Is Your Organization Ready for a Disaster?

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Karen Utterback By Karen Utterback 
Former Vice President, Product Marketing and Strategy, McKesson (Retired)
Getting Your Organization Ready for Disaster

The rising number of superstorms and severe winters like the Northeast saw this year create an opportunity for home care workers to shine. The Boston Globe reported on 24-year-old DeKayla Graham, who braved the height of a late-January blizzard to help a quadriplegic patient. Graham is certainly in good company.

But weather disasters and other emergencies also can expose areas where home health organizations are not as prepared as they could be, according to a recent report published in Home Health Care Management & Practice.

The literature review for “Disaster Planning for Home Health Patients and Providers” was conducted by researchers affiliated with the University of California, Los Angeles and others. It found a significant amount of variability in reported practices. For example, only two articles recommended registering patients with the utility provider if they are on essential electrical equipment.

Although the role of the home health organization is not necessarily to be the first responder in case of an emergency, said the study authors, organizations do have a responsibility to create a disaster preparedness program that ensures their patients are as self-sufficient as possible if an emergency were to occur.

Recommendations from the report and a 120-page rule proposed by the Centers for Medicare & Medicaid (CMS) make clear that disaster preparedness should be a priority for home care organizations. In its proposed rule, CMS includes these elements of an emergency preparedness program:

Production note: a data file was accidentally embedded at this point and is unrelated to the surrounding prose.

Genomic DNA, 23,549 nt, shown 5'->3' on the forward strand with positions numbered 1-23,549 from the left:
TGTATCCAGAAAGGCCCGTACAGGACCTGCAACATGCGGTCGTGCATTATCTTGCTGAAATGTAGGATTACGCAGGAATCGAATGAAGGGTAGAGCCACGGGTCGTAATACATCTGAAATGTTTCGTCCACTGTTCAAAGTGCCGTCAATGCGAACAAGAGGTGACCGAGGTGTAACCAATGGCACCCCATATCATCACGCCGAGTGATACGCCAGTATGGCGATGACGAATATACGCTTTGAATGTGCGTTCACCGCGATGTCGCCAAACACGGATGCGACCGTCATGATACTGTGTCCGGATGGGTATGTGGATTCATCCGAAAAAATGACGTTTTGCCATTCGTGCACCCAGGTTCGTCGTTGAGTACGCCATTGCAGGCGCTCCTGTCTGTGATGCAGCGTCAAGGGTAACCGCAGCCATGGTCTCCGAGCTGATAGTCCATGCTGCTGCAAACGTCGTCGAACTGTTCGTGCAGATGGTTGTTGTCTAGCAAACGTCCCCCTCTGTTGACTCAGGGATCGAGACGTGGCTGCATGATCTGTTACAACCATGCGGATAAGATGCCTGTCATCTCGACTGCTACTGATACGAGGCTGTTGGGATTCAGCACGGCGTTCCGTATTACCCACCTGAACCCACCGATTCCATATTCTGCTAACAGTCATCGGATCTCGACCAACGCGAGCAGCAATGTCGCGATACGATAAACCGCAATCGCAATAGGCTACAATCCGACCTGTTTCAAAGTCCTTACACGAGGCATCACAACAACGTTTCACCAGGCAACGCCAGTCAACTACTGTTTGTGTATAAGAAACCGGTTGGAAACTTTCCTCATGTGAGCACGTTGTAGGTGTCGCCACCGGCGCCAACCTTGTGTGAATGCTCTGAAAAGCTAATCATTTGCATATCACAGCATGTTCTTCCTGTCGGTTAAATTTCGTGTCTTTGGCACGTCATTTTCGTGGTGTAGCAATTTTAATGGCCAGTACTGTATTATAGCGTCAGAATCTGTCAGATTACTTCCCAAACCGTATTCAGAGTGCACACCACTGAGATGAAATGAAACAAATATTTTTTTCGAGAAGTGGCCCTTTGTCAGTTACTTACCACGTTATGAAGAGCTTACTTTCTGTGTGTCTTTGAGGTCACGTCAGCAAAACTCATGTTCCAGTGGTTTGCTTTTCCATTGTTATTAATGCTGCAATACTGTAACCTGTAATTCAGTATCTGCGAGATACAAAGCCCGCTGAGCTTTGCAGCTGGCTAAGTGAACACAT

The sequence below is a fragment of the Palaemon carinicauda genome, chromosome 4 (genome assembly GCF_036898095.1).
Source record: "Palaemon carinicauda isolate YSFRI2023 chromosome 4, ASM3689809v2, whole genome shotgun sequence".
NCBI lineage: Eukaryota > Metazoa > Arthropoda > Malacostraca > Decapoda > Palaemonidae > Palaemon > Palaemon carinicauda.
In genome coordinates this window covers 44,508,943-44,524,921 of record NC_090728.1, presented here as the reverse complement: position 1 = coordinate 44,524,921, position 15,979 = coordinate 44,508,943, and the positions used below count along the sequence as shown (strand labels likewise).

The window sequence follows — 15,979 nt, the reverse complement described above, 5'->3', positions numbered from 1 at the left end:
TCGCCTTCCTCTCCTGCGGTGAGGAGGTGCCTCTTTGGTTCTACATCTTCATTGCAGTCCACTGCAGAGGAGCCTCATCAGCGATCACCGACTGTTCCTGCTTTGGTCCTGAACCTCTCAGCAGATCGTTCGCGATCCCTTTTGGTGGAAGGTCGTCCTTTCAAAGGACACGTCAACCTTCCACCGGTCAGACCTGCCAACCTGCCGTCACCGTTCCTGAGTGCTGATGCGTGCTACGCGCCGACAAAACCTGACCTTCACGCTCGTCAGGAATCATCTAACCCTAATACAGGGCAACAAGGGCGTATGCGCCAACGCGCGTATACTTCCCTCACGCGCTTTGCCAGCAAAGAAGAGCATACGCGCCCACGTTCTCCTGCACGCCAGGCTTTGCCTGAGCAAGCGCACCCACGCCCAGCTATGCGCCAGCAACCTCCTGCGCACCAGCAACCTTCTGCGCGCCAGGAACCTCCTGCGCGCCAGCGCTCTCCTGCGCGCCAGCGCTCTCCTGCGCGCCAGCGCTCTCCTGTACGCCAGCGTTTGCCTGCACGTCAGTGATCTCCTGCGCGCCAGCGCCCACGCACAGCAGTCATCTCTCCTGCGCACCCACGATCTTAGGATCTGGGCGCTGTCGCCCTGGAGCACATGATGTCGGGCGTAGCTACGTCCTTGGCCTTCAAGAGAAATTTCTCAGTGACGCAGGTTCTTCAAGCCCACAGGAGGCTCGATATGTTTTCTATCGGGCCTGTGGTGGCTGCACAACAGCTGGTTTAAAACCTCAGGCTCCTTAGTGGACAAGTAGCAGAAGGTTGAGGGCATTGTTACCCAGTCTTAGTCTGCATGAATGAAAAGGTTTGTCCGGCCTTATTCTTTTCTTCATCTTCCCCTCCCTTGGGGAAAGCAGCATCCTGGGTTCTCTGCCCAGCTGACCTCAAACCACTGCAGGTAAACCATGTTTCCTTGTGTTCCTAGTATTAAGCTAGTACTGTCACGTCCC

1. Have a written, formal plan that shows the organization is prepared for a full spectrum of emergencies, including natural disasters, acts of terrorism, cyber attacks and pandemics.
  2. Determine your organization’s surge capacity in the event that local hospitals need to discharge people to accommodate an influx of more acute patients. Keep in mind the disaster could simultaneously affect your staff.
  3. Create a standardized risk classification system so high-risk patients easily can be identified and prioritized in an emergency.
  4. Create a communications plan that accounts for potential difficulties communicating with state and local authorities, as was the case during Hurricane Katrina.

I’m in full agreement with the report authors when they point out that events like Katrina showed how quickly lines of communication can break down and shine a light on the need for home health organizations to be as self-reliant as possible during such events.

Of course, as a technology provider, I would be remiss if I didn’t encourage you to also protect your information technology (IT) system in the event of a natural disaster. For our hosted customers, McKesson offers an underground facility that houses our solution servers to provide a degree of security far beyond general measures.

Contact us to learn more about McKesson Homecare™ Managed IT.

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